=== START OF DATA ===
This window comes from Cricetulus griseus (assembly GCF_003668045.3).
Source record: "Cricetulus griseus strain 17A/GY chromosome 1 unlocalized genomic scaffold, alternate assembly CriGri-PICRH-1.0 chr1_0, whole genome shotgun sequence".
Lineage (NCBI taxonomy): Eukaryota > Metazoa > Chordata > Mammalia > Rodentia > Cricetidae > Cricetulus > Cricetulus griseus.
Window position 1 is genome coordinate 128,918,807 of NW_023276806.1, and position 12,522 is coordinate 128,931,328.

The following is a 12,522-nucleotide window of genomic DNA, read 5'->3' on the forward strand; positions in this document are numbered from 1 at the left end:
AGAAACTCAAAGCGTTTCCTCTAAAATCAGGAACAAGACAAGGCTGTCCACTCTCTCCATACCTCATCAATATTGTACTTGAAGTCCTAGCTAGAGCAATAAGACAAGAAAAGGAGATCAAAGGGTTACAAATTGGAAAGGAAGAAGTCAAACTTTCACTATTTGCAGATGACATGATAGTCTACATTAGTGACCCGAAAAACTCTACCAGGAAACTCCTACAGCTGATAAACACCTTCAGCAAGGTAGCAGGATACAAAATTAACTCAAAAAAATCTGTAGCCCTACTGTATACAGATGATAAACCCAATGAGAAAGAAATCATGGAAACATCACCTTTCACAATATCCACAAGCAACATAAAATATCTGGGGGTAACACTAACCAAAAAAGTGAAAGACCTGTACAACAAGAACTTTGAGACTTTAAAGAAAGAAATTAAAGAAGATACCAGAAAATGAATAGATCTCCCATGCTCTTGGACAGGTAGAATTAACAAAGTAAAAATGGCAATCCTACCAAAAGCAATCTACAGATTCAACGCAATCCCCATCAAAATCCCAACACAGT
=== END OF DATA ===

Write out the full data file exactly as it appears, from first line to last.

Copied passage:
This window comes from Cricetulus griseus (assembly GCF_003668045.3).
Source record: "Cricetulus griseus strain 17A/GY chromosome 1 unlocalized genomic scaffold, alternate assembly CriGri-PICRH-1.0 chr1_0, whole genome shotgun sequence".
Lineage (NCBI taxonomy): Eukaryota > Metazoa > Chordata > Mammalia > Rodentia > Cricetidae > Cricetulus > Cricetulus griseus.
Window position 1 is genome coordinate 128,918,807 of NW_023276806.1, and position 12,522 is coordinate 128,931,328.

The following is a 12,522-nucleotide window of genomic DNA, read 5'->3' on the forward strand; positions in this document are numbered from 1 at the left end:
AGAAACTCAAAGCGTTTCCTCTAAAATCAGGAACAAGACAAGGCTGTCCACTCTCTCCATACCTCATCAATATTGTACTTGAAGTCCTAGCTAGAGCAATAAGACAAGAAAAGGAGATCAAAGGGTTACAAATTGGAAAGGAAGAAGTCAAACTTTCACTATTTGCAGATGACATGATAGTCTACATTAGTGACCCGAAAAACTCTACCAGGAAACTCCTACAGCTGATAAACACCTTCAGCAAGGTAGCAGGATACAAAATTAACTCAAAAAAATCTGTAGCCCTACTGTATACAGATGATAAACCCAATGAGAAAGAAATCATGGAAACATCACCTTTCACAATATCCACAAGCAACATAAAATATCTGGGGGTAACACTAACCAAAAAAGTGAAAGACCTGTACAACAAGAACTTTGAGACTTTAAAGAAAGAAATTAAAGAAGATACCAGAAAATGAATAGATCTCCCATGCTCTTGGACAGGTAGAATTAACAAAGTAAAAATGGCAATCCTACCAAAAGCAATCTACAGATTCAACGCAATCCCCATCAAAATCCCAACACAGT